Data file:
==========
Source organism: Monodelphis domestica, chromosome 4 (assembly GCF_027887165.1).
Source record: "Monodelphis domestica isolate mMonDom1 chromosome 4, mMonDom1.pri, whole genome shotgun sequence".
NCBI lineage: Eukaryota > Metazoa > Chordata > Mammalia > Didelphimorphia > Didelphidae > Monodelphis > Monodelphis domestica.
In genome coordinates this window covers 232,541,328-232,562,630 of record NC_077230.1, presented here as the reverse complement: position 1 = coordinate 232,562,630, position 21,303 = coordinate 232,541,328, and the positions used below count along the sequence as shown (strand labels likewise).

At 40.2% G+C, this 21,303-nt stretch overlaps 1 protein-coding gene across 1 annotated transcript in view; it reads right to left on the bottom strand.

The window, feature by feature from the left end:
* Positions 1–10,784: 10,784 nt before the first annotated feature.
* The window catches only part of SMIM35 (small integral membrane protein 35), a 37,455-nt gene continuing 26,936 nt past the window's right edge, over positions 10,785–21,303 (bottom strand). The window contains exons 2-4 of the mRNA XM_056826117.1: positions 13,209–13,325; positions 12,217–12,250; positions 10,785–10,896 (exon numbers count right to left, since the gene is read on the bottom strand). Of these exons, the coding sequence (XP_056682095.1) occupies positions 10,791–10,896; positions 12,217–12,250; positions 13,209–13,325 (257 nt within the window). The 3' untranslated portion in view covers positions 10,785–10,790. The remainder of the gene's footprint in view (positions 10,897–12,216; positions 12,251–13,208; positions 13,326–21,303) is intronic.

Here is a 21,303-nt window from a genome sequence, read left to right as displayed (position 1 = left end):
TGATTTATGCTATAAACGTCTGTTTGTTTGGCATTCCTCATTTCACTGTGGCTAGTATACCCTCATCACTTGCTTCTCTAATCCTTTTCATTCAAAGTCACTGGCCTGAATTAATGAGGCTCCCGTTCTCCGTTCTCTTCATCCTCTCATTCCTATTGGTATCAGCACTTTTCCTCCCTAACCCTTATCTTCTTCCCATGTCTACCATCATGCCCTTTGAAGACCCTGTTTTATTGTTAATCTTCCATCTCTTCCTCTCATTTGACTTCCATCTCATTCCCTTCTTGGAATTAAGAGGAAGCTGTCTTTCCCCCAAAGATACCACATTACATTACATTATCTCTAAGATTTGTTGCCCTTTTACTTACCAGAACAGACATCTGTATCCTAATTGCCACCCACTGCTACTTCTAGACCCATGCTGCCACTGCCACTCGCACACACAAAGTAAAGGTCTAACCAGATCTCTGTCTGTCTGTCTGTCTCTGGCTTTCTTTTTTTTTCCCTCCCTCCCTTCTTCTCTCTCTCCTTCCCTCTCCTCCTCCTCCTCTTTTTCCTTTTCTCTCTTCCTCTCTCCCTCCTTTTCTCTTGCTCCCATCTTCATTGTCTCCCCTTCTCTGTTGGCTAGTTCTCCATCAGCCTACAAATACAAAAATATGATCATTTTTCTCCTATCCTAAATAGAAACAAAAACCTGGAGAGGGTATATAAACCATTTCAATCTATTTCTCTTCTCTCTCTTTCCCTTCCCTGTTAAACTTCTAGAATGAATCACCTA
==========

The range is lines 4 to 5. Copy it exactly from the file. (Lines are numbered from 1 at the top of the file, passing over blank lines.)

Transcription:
In genome coordinates this window covers 232,541,328-232,562,630 of record NC_077230.1, presented here as the reverse complement: position 1 = coordinate 232,562,630, position 21,303 = coordinate 232,541,328, and the positions used below count along the sequence as shown (strand labels likewise).

At 40.2% G+C, this 21,303-nt stretch overlaps 1 protein-coding gene across 1 annotated transcript in view; it reads right to left on the bottom strand.